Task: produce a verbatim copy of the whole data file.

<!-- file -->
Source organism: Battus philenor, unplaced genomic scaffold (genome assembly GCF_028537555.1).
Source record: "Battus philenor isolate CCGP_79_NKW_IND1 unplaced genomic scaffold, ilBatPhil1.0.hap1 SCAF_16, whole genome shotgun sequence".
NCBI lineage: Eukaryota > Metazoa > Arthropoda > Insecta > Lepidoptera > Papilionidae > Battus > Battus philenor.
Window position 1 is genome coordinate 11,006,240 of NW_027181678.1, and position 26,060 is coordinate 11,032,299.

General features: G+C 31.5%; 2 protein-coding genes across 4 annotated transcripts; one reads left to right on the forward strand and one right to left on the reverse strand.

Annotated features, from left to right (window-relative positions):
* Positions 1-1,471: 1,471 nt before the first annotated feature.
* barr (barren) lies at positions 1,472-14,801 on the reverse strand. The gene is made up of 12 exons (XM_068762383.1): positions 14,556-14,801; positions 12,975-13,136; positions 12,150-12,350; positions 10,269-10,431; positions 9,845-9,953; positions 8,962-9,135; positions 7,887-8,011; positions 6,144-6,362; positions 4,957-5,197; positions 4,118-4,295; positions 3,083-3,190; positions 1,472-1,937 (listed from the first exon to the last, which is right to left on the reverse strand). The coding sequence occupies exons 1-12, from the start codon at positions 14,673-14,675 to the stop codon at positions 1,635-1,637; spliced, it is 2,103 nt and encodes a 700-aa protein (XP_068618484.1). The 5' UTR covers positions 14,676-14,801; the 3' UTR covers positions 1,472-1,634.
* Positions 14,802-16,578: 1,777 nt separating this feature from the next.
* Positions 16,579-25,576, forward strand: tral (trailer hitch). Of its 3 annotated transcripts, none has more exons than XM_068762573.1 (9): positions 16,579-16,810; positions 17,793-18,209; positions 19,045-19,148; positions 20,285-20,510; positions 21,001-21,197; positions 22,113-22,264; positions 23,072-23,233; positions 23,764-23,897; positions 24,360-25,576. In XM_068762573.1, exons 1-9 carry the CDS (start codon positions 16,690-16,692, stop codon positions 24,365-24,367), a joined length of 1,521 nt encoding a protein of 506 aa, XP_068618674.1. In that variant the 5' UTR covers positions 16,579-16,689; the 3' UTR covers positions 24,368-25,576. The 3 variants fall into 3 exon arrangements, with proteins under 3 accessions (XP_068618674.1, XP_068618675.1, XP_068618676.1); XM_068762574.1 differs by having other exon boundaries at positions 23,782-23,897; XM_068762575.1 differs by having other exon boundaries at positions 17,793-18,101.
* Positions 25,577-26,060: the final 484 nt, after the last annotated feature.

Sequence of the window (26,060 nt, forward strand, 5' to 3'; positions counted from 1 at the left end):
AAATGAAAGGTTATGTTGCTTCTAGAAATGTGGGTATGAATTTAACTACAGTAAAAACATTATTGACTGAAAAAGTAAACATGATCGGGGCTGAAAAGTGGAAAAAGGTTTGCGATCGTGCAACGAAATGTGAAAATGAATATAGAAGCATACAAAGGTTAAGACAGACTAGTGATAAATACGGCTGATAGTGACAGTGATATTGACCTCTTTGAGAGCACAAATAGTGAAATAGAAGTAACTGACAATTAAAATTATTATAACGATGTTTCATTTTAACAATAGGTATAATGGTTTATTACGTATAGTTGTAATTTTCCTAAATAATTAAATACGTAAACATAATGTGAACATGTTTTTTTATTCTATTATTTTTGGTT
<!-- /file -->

Source organism: Battus philenor, unplaced genomic scaffold (genome assembly GCF_028537555.1).
Source record: "Battus philenor isolate CCGP_79_NKW_IND1 unplaced genomic scaffold, ilBatPhil1.0.hap1 SCAF_16, whole genome shotgun sequence".
NCBI lineage: Eukaryota > Metazoa > Arthropoda > Insecta > Lepidoptera > Papilionidae > Battus > Battus philenor.
Window position 1 is genome coordinate 11,006,240 of NW_027181678.1, and position 26,060 is coordinate 11,032,299.

General features: G+C 31.5%; 2 protein-coding genes across 4 annotated transcripts; one reads left to right on the forward strand and one right to left on the reverse strand.

Annotated features, from left to right (window-relative positions):
* Positions 1-1,471: 1,471 nt before the first annotated feature.
* barr (barren) lies at positions 1,472-14,801 on the reverse strand. The gene is made up of 12 exons (XM_068762383.1): positions 14,556-14,801; positions 12,975-13,136; positions 12,150-12,350; positions 10,269-10,431; positions 9,845-9,953; positions 8,962-9,135; positions 7,887-8,011; positions 6,144-6,362; positions 4,957-5,197; positions 4,118-4,295; positions 3,083-3,190; positions 1,472-1,937 (listed from the first exon to the last, which is right to left on the reverse strand). The coding sequence occupies exons 1-12, from the start codon at positions 14,673-14,675 to the stop codon at positions 1,635-1,637; spliced, it is 2,103 nt and encodes a 700-aa protein (XP_068618484.1). The 5' UTR covers positions 14,676-14,801; the 3' UTR covers positions 1,472-1,634.
* Positions 14,802-16,578: 1,777 nt separating this feature from the next.
* Positions 16,579-25,576, forward strand: tral (trailer hitch). Of its 3 annotated transcripts, none has more exons than XM_068762573.1 (9): positions 16,579-16,810; positions 17,793-18,209; positions 19,045-19,148; positions 20,285-20,510; positions 21,001-21,197; positions 22,113-22,264; positions 23,072-23,233; positions 23,764-23,897; positions 24,360-25,576. In XM_068762573.1, exons 1-9 carry the CDS (start codon positions 16,690-16,692, stop codon positions 24,365-24,367), a joined length of 1,521 nt encoding a protein of 506 aa, XP_068618674.1. In that variant the 5' UTR covers positions 16,579-16,689; the 3' UTR covers positions 24,368-25,576. The 3 variants fall into 3 exon arrangements, with proteins under 3 accessions (XP_068618674.1, XP_068618675.1, XP_068618676.1); XM_068762574.1 differs by having other exon boundaries at positions 23,782-23,897; XM_068762575.1 differs by having other exon boundaries at positions 17,793-18,101.
* Positions 25,577-26,060: the final 484 nt, after the last annotated feature.

Sequence of the window (26,060 nt, forward strand, 5' to 3'; positions counted from 1 at the left end):
AAATGAAAGGTTATGTTGCTTCTAGAAATGTGGGTATGAATTTAACTACAGTAAAAACATTATTGACTGAAAAAGTAAACATGATCGGGGCTGAAAAGTGGAAAAAGGTTTGCGATCGTGCAACGAAATGTGAAAATGAATATAGAAGCATACAAAGGTTAAGACAGACTAGTGATAAATACGGCTGATAGTGACAGTGATATTGACCTCTTTGAGAGCACAAATAGTGAAATAGAAGTAACTGACAATTAAAATTATTATAACGATGTTTCATTTTAACAATAGGTATAATGGTTTATTACGTATAGTTGTAATTTTCCTAAATAATTAAATACGTAAACATAATGTGAACATGTTTTTTTATTCTATTATTTTTGGTT